Greg Thurlow Report 2008

After being cooped up inside through such a great spell of fine weather in December

2007, I reckoned it was time for something big. Graham had been badgering me for

an attempt at the S-K in December and due to prior commitments this had been

delayed until wkend 5-6 Jan. However looking at the wx forecast, New Years day was

looking too good to resist.

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After a few calls, New Years Eve was spent on the long drive to Putara. Due to

logistical reasons (pack weight, transport) I decided to go into Herepai on the first

evening. I know purists would say that it is not the “whole hog” however I think it’s

justifiable after staying in Speargrass Hut on another Wellington Ridge Runners

attempt at a St Arnaud – Lewis Pass mission. Fortunately this story has a better

ending, just ask Andy, Mike or Kelly about the other trip – I’m sure they would

remember the night at Christopher Hut !!!

I pushed the rev limiter into Herepai, amazed at how dry the track was. Even though

it was southerly, I soon had a good sweat going and blinded the wildlife on route by

shedding my t-shirt. Soon enough the hut appeared in a brisk 50 minutes. After lots

of stretching out it was onto cold rations for tea. Not the highlight of the trip but

necessary to save weight. A bit sad hitting the sack at 8pm on New Years Eve but at

least I had the hut to myself.

Up early at 04:25 and away up the trail under torchlight by 04:50. By the time I hit

the tussock tops round Herepai the new day’s light was filtering through the early

morning clag. This was being blown through the saddles between the peaks of East,

West, Herepai and Ruapee.

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I had been contemplating doing a reccie of this area as it had caused me a few

issues on a Bannister daytrip, just on dark in the clag a few years ago. No worries

now as there is a worn track – little did I know that it was a sign of things to come..

Eventually made it to the waratah at East peak, dropped down through the clag of

the saddle and finally back up into the first sun of the day on West Peak. With a

biting south-easterly blowing I had hands like iceblocks and legs that didn’t work

properly – even in tights..The tablecloth of mist forming on the eastern side of Mitre

ridge looked superb but alas I had to put the foot down to make haste while the

temperature was bearable. Pretty soon Pukemoremore went by and I went thru the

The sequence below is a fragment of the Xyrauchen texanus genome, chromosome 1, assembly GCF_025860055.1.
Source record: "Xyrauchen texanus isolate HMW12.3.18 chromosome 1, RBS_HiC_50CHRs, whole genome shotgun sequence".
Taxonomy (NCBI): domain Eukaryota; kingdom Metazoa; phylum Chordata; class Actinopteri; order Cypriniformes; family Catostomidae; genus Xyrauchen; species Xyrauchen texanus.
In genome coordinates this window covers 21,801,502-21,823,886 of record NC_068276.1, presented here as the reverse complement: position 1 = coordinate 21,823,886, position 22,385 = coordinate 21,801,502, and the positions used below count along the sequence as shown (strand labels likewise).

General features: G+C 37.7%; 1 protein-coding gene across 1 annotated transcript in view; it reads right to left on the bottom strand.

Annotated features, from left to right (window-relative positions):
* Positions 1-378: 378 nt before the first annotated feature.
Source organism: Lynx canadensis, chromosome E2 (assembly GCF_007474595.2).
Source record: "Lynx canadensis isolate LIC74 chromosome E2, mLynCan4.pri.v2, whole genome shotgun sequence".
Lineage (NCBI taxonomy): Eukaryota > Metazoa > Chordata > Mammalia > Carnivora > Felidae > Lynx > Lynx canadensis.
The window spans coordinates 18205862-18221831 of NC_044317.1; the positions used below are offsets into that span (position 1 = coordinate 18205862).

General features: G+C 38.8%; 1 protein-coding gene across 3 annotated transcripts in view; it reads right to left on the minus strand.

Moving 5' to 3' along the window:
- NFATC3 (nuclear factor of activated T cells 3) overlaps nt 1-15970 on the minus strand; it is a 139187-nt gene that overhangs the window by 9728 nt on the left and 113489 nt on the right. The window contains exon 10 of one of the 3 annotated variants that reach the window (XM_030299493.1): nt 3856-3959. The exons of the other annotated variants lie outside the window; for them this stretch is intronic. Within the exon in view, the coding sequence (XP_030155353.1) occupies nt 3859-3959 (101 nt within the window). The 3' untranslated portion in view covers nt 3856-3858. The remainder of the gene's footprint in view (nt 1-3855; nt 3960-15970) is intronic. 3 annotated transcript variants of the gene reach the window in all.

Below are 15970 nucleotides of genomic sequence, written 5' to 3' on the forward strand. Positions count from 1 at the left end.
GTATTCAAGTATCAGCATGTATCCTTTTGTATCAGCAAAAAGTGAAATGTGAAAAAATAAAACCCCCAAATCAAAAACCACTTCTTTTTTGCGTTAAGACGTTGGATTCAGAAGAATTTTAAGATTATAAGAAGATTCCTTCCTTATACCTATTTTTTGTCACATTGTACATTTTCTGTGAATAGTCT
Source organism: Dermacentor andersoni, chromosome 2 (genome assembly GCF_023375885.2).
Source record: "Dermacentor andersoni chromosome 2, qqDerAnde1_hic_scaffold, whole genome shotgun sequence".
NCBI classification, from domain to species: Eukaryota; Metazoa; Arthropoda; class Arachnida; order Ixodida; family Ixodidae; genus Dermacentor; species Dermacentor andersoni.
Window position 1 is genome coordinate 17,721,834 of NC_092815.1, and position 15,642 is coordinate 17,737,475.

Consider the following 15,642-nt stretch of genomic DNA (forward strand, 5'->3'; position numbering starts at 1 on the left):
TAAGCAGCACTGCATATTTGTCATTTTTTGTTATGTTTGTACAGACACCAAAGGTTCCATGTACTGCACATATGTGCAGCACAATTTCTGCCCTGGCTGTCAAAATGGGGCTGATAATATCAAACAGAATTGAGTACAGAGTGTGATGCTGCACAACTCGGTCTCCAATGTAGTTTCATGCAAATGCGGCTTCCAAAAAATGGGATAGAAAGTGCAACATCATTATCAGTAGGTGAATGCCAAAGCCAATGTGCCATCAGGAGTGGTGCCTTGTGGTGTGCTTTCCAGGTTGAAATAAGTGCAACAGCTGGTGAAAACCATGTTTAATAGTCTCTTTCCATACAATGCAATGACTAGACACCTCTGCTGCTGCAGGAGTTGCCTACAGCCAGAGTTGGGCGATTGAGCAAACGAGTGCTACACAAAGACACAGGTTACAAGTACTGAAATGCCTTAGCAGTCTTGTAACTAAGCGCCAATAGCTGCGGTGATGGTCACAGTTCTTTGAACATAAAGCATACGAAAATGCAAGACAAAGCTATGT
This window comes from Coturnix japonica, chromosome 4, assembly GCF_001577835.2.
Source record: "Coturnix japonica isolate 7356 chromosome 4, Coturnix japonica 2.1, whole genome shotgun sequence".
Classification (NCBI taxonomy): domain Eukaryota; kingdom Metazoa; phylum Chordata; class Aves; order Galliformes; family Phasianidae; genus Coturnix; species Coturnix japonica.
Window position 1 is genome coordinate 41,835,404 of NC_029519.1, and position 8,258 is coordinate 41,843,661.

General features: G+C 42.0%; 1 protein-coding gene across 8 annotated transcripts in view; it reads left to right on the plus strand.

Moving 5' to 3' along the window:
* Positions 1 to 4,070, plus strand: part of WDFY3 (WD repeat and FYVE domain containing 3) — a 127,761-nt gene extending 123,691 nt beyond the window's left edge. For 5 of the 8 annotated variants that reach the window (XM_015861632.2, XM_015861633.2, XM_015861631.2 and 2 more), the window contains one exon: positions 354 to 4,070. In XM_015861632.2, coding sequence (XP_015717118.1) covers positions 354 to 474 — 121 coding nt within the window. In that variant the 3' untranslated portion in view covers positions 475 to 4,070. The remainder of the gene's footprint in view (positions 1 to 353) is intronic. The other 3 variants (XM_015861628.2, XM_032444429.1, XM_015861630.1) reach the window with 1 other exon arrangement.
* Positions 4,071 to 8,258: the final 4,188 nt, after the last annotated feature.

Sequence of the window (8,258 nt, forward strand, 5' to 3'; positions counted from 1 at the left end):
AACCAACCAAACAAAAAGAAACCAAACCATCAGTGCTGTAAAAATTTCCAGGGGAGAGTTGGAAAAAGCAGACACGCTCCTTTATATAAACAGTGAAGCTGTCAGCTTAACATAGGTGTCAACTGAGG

saddle before Dundas with the hut quite a way below. One day I must drop down

there to bag it but I have never been bothered when I have been in the vicinity .A

steady plug up Dundas and it was into run mode trying to match the Goldsworthy

time of 50 minutes to Arete. I had estimated my times from those of Ben and Richie

from 2004, and couldn’t resist noting those of past legends Gary Goldsworthy and

Colin Rolfe.I did keep reminding myself that I was racing the darkness and not other

people..

thur3

The track was now in good shape and Ruapehu was levitating above the ground to

the north – it looked so close. Taranaki was also visible and the cool southerly was

rather refreshing…Te Matawai was beckoning however I was off on ginga (I mean

red) line down through to Drac Biv. The track through here was just magic – I was

running but alas Colin was still a fraction quicker through here. The sound of the

river in the Park valley below was tempting me but I pushed on. Finally got rid of the

tights at Drac Biv and warned people in the logbook about a “low flying ginga on a

mission” ahead on the Main Range. Spirits were high due to the cleared track and it

was off again through the cool of the native bush to Nichols. The heat out of the wind

eventually got to me as the day progressed. By the time I got to Nichols I definitely

preferred the slight zephyr on the tops. And back onto known territory – from here

on I knew what I was in for as it had been completed on previous trips.

Crawford came, photos and txt msgs sorted from the top and back to unlimited

views of the Tararuas.

The feeling one gets when looking back over the vast distance covered is always

tempered by the Southern Crossing looking rather distant.

But onwards one must go so I dropped down to Andersons where I surprised two

tramping folk who commented that I looked rather fresh after coming from way

North. They were really positive in their encouragement – just what I needed as it

was now the make or break of the trip through the dreaded mud and leatherwood of

the Southern Main Range (SMR) . But alas I was to be disappointed – not. DOC had

cleared the track and the travel was remarkably quick through here to Kime.

Kawhiroa, Aopak (as it was known to me from childhood days when I managed to

loose a pack here and spend a night out on the tops), Wright (smaller than I

remember), Simpson (which bump is that ?) and up to the barn that is now

Maungahuka. Here, I surprised a group of trampers having a dip in the tarn. Some

questions as to why I would want to do this and then the start of DOC’s wonderful

blue poles over the peaks. Care required here – then quick time through to Bridge

Peak. I was actually enjoying the climbs as they were in shadow.the heat had taken

it’s toll even though I had had a light zephyr most of the day. DOC has done some